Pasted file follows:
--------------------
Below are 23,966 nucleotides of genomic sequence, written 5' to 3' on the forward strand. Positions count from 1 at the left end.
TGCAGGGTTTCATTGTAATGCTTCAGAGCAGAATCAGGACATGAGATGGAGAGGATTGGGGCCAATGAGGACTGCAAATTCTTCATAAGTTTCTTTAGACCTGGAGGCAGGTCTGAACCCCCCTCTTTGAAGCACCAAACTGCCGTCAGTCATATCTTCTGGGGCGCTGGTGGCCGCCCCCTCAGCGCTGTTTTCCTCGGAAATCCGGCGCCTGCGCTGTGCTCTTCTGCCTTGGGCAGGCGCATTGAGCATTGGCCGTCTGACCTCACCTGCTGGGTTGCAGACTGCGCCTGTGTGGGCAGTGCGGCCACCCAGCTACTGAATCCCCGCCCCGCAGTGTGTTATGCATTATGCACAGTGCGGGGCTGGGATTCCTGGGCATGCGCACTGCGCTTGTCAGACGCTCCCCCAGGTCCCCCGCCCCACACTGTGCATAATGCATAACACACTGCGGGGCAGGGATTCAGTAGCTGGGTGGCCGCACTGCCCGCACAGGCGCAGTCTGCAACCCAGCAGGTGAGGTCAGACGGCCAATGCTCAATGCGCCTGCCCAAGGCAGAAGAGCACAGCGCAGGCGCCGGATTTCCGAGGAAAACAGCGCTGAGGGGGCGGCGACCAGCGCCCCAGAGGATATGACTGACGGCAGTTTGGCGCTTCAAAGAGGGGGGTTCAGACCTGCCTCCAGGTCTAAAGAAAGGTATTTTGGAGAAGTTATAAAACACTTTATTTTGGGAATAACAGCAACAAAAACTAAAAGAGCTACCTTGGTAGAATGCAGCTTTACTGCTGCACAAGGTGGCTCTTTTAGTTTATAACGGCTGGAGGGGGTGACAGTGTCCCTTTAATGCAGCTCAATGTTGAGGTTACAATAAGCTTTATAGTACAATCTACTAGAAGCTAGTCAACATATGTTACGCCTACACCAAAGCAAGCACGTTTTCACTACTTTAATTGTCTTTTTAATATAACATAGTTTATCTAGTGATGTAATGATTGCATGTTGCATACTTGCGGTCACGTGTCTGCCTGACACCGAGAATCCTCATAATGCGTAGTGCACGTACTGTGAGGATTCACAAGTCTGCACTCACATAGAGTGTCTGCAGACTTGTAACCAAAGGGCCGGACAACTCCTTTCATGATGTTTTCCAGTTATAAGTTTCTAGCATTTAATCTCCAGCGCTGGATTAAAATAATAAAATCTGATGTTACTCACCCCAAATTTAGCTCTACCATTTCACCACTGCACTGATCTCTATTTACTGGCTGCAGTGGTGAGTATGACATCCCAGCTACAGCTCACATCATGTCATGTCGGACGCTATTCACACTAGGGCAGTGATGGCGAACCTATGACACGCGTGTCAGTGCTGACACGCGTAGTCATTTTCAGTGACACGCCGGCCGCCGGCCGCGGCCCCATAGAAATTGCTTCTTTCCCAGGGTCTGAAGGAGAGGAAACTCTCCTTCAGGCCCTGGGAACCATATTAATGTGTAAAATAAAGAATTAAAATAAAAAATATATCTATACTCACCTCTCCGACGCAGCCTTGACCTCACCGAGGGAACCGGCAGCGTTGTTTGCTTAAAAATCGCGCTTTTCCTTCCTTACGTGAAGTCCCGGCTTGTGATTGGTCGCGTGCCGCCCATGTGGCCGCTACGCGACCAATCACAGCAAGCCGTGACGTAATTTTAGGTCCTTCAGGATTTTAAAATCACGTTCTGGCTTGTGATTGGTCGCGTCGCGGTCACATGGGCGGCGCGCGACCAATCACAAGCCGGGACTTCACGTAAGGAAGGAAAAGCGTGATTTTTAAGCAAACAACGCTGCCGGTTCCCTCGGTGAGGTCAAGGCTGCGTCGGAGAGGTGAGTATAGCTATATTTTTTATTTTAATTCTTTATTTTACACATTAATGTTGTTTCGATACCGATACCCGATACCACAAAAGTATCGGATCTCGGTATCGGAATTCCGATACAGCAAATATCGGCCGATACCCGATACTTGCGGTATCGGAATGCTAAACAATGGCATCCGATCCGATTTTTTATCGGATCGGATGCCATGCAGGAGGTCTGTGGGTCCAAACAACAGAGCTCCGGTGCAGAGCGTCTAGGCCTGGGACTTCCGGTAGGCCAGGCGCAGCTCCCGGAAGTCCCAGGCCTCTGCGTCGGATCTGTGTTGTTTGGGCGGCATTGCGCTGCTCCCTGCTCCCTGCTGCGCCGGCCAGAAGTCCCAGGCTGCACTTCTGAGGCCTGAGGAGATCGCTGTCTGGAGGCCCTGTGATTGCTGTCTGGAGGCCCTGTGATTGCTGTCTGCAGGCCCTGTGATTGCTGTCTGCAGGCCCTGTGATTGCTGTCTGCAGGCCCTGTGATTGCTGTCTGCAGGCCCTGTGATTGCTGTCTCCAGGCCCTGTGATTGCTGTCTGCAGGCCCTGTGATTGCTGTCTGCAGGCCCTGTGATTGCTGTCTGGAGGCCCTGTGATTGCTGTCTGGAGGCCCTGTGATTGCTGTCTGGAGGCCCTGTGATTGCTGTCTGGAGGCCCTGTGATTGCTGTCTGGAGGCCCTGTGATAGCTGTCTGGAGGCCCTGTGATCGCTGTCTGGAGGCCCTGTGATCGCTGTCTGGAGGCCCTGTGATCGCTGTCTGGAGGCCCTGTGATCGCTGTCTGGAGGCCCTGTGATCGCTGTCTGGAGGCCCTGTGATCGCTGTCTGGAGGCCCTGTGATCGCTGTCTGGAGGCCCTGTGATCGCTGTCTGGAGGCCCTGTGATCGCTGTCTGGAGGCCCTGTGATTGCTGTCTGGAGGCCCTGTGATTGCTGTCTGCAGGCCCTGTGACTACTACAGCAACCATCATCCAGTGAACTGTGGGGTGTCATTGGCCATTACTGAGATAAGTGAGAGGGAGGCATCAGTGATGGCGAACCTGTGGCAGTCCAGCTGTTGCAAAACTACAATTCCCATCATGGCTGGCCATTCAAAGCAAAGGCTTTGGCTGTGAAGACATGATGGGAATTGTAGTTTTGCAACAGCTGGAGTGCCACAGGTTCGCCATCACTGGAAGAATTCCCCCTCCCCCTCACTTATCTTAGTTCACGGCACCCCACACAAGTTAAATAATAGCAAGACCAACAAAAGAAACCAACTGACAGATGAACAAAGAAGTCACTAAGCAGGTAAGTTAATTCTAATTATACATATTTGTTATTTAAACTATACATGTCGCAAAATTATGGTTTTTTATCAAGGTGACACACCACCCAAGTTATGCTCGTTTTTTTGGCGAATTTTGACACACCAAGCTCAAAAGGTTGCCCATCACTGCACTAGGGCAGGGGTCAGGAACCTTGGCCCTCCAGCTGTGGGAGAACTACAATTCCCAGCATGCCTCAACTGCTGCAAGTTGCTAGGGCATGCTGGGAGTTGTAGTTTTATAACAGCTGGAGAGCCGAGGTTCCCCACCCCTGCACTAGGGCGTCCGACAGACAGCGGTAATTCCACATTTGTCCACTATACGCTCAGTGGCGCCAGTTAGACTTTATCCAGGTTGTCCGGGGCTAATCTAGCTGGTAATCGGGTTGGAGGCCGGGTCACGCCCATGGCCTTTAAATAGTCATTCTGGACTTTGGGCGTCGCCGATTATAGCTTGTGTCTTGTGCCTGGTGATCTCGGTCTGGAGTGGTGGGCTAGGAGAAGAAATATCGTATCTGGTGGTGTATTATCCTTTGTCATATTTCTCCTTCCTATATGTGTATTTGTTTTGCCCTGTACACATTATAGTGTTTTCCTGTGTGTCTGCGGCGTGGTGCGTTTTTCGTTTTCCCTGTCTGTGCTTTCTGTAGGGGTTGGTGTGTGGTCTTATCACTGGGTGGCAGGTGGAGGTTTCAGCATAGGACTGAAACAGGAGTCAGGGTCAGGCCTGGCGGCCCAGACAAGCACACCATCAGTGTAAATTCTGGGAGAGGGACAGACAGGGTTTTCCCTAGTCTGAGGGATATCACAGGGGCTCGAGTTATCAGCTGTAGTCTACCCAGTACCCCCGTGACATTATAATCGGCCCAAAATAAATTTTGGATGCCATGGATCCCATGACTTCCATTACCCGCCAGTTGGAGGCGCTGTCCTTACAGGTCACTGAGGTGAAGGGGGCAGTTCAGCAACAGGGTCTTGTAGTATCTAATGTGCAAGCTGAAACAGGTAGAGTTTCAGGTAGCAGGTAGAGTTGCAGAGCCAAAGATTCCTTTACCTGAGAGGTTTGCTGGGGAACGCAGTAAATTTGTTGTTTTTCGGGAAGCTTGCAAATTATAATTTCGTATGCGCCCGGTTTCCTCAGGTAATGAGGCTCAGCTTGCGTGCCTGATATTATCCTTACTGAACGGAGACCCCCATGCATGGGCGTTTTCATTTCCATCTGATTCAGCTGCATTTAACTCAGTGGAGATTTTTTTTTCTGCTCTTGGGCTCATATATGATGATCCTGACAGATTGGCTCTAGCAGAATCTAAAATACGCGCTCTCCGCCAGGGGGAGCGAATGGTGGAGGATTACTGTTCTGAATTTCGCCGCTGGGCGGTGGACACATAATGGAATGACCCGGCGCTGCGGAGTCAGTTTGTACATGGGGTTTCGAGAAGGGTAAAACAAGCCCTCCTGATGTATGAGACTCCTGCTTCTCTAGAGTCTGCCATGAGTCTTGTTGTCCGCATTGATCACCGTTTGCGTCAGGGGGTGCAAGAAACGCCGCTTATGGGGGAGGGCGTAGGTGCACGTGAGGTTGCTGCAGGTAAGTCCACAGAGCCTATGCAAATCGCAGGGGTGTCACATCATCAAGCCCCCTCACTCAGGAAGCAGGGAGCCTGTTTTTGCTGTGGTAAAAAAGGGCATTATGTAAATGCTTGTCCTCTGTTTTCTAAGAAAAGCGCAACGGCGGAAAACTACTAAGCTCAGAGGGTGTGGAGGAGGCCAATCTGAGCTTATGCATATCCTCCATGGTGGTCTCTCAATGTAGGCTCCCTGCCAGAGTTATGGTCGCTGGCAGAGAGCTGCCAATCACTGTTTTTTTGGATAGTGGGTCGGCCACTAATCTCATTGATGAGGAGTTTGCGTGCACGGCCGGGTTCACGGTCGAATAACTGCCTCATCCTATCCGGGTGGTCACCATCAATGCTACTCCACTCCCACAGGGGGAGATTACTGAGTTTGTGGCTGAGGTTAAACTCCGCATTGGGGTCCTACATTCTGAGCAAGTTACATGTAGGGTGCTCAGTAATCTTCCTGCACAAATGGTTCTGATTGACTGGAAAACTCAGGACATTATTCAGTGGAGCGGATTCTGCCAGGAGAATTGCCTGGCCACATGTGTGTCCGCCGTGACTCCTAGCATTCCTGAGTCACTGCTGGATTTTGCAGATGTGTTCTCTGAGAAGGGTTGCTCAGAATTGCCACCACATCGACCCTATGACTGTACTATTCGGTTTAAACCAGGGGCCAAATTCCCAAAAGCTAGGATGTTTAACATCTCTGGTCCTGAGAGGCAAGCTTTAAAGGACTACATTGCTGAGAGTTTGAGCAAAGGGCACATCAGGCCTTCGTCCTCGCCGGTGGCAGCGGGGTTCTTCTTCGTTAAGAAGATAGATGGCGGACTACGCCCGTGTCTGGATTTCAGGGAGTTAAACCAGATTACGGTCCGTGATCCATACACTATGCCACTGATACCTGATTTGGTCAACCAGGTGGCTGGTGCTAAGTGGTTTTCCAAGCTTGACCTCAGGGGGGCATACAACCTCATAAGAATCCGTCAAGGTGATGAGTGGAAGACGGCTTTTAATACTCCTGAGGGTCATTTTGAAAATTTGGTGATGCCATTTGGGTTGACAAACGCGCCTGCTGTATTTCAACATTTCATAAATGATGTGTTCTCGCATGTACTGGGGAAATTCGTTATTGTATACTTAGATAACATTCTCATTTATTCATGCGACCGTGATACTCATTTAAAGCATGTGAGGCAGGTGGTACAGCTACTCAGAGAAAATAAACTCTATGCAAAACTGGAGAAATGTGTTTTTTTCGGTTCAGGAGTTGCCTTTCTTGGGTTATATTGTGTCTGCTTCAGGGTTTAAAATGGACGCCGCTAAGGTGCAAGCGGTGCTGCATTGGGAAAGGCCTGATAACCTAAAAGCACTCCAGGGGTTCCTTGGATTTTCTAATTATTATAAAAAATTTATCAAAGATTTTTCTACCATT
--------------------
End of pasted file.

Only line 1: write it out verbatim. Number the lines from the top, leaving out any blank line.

Below are 23,966 nucleotides of genomic sequence, written 5' to 3' on the forward strand. Positions count from 1 at the left end.